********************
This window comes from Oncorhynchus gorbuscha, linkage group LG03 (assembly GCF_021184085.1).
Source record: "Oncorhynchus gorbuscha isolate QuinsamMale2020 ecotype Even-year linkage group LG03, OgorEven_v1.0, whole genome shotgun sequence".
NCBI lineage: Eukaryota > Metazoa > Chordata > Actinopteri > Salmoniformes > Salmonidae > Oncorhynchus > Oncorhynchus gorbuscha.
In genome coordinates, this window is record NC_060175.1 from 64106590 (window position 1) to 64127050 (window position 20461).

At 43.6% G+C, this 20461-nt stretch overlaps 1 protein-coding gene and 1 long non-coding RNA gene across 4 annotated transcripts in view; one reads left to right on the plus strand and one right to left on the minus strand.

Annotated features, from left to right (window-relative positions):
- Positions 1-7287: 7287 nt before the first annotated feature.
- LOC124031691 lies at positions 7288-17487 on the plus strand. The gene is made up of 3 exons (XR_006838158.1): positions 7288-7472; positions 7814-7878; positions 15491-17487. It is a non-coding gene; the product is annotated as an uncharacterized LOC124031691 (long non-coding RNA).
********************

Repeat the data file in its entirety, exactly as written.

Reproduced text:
This window comes from Oncorhynchus gorbuscha, linkage group LG03 (assembly GCF_021184085.1).
Source record: "Oncorhynchus gorbuscha isolate QuinsamMale2020 ecotype Even-year linkage group LG03, OgorEven_v1.0, whole genome shotgun sequence".
NCBI lineage: Eukaryota > Metazoa > Chordata > Actinopteri > Salmoniformes > Salmonidae > Oncorhynchus > Oncorhynchus gorbuscha.
In genome coordinates, this window is record NC_060175.1 from 64106590 (window position 1) to 64127050 (window position 20461).

At 43.6% G+C, this 20461-nt stretch overlaps 1 protein-coding gene and 1 long non-coding RNA gene across 4 annotated transcripts in view; one reads left to right on the plus strand and one right to left on the minus strand.

Annotated features, from left to right (window-relative positions):
- Positions 1-7287: 7287 nt before the first annotated feature.
- LOC124031691 lies at positions 7288-17487 on the plus strand. The gene is made up of 3 exons (XR_006838158.1): positions 7288-7472; positions 7814-7878; positions 15491-17487. It is a non-coding gene; the product is annotated as an uncharacterized LOC124031691 (long non-coding RNA).